Citrix Essentials: Enterprise Maneuvering
Lots and lots of virtualization news
this week. I'll break it all down in separate blog entries, to keep things manageable.
First, let's take a look at Citrix
. The way to think about this is that it's another version of the
Terminal Services/XenApp (formerly Presentation Server) relationship. Citrix and
Microsoft have carved out a partnership unparalleled in this industry. They make
a product that basically does the same thing: provide remote access to
and delivery of an application (TS and XenApp, in this case). TS is more
for smaller shops; XenApp is the enterprise version, adding functionality that
makes it a better fit in the datacenter.
In the meantime, Microsoft
continues to improve TS and add features, but not to the point that it can be
seen as a XenApp replacement. It purposely cedes the big datacenter to Citrix,
apparently content to make less money for Citrix' benefit. Citrix, meanwhile,
thrives. Presentation Server, for many years, was
its business -- and
still is, in every meaningful way.
But since the purchase of XenSource,
Citrix is starting to see itself as a major virtualization player. It's a
good fit, because XenApp has always been a virtualization product in a way. But
it's thinking bigger now -- much bigger. Citrix knows enterprise at one level,
and thinks it can ride Microsoft's coattails right into the next level of
And it's counting on the fact that Microsoft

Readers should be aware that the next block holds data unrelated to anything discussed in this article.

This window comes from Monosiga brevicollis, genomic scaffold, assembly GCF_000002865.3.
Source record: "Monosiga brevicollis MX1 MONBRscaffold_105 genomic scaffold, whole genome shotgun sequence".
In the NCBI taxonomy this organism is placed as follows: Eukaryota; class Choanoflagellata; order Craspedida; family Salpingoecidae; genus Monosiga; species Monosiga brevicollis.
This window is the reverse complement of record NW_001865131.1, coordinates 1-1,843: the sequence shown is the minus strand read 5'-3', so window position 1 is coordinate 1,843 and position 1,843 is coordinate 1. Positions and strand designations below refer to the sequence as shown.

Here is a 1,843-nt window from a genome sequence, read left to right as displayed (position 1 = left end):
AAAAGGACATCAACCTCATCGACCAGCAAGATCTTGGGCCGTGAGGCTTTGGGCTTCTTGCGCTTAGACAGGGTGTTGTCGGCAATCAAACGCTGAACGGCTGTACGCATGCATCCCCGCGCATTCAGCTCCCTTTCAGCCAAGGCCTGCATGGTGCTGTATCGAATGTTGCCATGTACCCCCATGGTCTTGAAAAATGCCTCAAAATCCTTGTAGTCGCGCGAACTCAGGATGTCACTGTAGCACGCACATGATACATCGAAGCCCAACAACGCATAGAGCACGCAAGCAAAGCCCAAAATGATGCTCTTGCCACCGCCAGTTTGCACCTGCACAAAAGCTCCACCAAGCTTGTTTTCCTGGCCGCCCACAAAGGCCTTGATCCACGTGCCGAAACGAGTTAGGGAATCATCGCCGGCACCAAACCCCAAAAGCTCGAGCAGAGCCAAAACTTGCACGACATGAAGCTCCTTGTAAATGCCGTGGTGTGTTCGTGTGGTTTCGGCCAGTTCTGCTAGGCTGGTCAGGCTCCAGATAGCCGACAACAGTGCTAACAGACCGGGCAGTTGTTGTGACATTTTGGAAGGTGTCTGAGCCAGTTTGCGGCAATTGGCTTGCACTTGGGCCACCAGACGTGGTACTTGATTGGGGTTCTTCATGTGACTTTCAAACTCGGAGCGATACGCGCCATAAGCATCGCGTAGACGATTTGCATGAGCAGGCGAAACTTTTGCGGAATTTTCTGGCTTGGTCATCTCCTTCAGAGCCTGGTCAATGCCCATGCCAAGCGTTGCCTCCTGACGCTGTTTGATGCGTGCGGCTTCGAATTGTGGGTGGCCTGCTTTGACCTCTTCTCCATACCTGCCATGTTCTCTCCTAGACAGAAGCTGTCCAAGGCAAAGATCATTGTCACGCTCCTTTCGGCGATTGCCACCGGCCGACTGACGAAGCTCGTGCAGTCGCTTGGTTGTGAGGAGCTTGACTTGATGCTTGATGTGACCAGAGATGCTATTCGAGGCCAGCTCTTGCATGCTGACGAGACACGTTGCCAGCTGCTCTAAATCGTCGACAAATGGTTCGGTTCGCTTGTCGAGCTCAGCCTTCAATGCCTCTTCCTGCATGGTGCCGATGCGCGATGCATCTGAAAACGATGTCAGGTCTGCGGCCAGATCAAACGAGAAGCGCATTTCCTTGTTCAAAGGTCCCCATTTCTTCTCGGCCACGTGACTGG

will constrain itself to providing the base hypervisor -- Hyper-V -- and the
management component (i.e. System Center Virtual Machine Manager (VMM)), and not
step over the line into the key piece of the Essentials pie, which is its
StorageLink storage technology. Citrix has well-founded hope in this regard, as
Redmond has never been one to dabble too much into storage. It's not hard to
imagine Microsoft saying "Hey, you guys can have that. It gives us more
resources to pour into making VMM the dominant virtualization management app."
Just like TS/XenApp, Microsoft and Citrix hope to divide the spoils without
encroaching on each other's territory.
However, in this situation there's
a difference, and it's a huge one: Citrix and Microsoft pretty much own the
remote app delivery space. That is not the case with virtualization. To get into
those enterprises, Microsoft and Citrix have to offer a solution that's as
good, or nearly as good, as what VMware offers, for significantly less money.
Will Essentials, in combination with Hyper-V and VMM, be enough, technology- and
price-wise, to overcome VMware's lead in reputation and installed base?
As far as Citrix is concerned, a hidden benefit of
Essentials is that it takes some ammunition away from those who charge that
Citrix is all about XenDesktop and nothing else nowadays. This is a big
datacenter virtualization play, and shows that Citrix is continuing development
on that front. Even that, however, has a desktop virtualization (i.e.
XenDesktop) benefit: VDI requires many, many more VMs than server
virtualization, which is still the virtualization king. Where will those desktop
VMs live in an enterprise setting? You guessed it -- the SAN, which StorageLink
is all about. Very smart move by Citrix.
Posted by Keith Ward on 02/23/2009 at 12:48 PM